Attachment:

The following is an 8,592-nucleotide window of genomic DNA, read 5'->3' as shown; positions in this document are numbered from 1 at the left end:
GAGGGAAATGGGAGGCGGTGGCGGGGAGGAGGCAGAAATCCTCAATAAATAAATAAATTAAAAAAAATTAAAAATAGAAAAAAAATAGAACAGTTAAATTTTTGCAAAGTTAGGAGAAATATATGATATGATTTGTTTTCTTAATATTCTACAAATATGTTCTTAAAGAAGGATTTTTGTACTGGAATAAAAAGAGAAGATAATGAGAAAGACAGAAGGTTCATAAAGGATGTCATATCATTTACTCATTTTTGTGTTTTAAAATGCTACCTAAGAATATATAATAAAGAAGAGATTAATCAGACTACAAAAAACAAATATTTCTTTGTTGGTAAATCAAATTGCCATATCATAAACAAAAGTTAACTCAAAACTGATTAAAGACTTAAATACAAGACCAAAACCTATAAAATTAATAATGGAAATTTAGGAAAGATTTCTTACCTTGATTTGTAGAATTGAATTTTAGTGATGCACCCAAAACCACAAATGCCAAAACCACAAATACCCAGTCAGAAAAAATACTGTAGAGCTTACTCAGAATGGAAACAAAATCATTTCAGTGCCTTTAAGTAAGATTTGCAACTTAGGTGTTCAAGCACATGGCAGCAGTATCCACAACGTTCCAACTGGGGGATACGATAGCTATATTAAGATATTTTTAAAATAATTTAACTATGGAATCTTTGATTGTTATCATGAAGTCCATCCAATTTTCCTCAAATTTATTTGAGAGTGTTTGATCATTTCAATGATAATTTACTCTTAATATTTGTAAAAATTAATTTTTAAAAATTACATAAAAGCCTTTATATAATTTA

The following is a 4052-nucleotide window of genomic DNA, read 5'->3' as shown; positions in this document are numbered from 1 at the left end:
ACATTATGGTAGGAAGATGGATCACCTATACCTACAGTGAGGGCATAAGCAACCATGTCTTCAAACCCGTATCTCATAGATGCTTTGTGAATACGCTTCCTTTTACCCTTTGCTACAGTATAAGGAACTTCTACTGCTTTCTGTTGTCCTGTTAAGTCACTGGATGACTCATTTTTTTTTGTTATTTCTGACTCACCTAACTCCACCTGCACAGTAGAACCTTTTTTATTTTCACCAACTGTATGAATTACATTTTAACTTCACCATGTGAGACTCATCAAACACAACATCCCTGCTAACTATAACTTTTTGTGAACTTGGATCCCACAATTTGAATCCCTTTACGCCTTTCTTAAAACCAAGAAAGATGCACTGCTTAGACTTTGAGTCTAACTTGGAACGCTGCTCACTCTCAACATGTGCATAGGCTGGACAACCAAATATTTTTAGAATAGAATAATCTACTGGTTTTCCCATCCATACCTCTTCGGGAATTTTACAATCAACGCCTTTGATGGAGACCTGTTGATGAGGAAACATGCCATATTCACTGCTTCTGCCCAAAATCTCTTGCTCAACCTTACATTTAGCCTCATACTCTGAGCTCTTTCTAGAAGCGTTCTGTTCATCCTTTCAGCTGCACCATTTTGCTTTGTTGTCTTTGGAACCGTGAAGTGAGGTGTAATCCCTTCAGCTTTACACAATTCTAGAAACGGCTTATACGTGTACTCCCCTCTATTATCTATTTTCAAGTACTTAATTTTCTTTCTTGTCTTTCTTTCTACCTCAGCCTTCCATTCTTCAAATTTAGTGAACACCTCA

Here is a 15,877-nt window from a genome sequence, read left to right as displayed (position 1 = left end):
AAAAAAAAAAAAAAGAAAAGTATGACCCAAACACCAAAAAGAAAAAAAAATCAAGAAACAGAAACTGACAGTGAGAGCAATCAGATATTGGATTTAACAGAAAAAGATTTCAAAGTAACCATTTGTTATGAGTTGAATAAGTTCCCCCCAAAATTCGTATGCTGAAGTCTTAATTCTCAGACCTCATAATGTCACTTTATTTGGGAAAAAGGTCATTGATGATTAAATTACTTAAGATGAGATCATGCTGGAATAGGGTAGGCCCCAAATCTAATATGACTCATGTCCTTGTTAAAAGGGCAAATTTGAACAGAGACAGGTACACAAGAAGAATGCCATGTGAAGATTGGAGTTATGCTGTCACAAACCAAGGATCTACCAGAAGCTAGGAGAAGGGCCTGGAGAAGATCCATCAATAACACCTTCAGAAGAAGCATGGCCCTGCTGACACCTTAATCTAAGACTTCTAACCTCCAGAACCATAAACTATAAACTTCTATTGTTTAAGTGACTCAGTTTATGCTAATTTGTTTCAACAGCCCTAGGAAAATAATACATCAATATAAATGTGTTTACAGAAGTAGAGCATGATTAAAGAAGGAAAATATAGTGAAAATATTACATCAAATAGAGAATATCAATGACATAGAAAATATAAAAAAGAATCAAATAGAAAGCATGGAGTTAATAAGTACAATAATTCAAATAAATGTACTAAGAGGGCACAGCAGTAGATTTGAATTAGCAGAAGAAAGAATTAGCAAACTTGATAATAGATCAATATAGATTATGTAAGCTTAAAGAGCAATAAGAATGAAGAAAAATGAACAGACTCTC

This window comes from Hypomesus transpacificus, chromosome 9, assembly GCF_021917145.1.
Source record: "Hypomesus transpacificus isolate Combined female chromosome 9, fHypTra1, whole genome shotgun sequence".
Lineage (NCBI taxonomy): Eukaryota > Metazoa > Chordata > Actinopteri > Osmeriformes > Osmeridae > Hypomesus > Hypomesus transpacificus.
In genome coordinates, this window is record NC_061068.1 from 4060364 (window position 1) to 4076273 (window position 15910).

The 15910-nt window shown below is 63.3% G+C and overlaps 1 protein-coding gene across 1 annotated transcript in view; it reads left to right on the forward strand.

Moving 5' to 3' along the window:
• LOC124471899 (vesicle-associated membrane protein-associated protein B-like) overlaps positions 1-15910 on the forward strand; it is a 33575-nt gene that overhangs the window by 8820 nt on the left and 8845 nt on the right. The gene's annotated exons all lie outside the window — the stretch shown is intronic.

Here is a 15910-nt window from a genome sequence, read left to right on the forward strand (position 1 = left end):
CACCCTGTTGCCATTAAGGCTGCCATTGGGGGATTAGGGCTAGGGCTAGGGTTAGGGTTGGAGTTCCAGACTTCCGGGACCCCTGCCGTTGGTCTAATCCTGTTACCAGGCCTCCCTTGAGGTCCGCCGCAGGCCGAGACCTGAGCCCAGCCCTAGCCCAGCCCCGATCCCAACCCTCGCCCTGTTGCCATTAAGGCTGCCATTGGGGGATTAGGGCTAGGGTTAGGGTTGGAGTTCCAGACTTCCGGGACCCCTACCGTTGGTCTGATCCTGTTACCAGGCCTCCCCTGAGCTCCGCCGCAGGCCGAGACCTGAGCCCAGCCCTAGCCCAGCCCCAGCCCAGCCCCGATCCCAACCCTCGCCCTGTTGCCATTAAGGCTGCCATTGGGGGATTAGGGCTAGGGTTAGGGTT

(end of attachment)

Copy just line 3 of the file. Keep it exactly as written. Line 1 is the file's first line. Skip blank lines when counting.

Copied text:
The following is a 4052-nucleotide window of genomic DNA, read 5'->3' as shown; positions in this document are numbered from 1 at the left end: